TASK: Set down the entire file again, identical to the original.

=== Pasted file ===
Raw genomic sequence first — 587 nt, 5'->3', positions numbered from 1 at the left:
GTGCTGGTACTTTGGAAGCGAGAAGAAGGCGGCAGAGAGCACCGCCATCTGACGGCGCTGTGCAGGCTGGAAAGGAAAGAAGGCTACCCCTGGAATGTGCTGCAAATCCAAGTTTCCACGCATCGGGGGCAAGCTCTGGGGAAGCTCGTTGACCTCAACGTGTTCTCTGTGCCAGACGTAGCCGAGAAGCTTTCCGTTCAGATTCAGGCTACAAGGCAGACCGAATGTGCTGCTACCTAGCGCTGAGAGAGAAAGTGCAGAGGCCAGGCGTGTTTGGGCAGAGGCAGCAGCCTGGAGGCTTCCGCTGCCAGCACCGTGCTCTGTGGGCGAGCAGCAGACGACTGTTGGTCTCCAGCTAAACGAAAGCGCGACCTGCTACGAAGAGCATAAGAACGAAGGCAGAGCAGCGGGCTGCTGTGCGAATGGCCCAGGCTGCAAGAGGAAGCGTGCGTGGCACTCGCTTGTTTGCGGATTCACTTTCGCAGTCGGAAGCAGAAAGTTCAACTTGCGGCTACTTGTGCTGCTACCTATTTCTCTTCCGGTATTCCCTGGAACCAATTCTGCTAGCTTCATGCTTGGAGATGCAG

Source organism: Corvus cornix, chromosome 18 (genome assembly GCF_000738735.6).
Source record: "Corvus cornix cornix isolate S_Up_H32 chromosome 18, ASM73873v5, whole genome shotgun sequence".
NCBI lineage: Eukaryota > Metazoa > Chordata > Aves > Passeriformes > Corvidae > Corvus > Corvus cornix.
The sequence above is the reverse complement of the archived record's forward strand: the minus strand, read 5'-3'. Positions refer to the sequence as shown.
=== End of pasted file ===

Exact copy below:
Raw genomic sequence first — 587 nt, 5'->3', positions numbered from 1 at the left:
GTGCTGGTACTTTGGAAGCGAGAAGAAGGCGGCAGAGAGCACCGCCATCTGACGGCGCTGTGCAGGCTGGAAAGGAAAGAAGGCTACCCCTGGAATGTGCTGCAAATCCAAGTTTCCACGCATCGGGGGCAAGCTCTGGGGAAGCTCGTTGACCTCAACGTGTTCTCTGTGCCAGACGTAGCCGAGAAGCTTTCCGTTCAGATTCAGGCTACAAGGCAGACCGAATGTGCTGCTACCTAGCGCTGAGAGAGAAAGTGCAGAGGCCAGGCGTGTTTGGGCAGAGGCAGCAGCCTGGAGGCTTCCGCTGCCAGCACCGTGCTCTGTGGGCGAGCAGCAGACGACTGTTGGTCTCCAGCTAAACGAAAGCGCGACCTGCTACGAAGAGCATAAGAACGAAGGCAGAGCAGCGGGCTGCTGTGCGAATGGCCCAGGCTGCAAGAGGAAGCGTGCGTGGCACTCGCTTGTTTGCGGATTCACTTTCGCAGTCGGAAGCAGAAAGTTCAACTTGCGGCTACTTGTGCTGCTACCTATTTCTCTTCCGGTATTCCCTGGAACCAATTCTGCTAGCTTCATGCTTGGAGATGCAG

Source organism: Corvus cornix, chromosome 18 (genome assembly GCF_000738735.6).
Source record: "Corvus cornix cornix isolate S_Up_H32 chromosome 18, ASM73873v5, whole genome shotgun sequence".
NCBI lineage: Eukaryota > Metazoa > Chordata > Aves > Passeriformes > Corvidae > Corvus > Corvus cornix.
The sequence above is the reverse complement of the archived record's forward strand: the minus strand, read 5'-3'. Positions refer to the sequence as shown.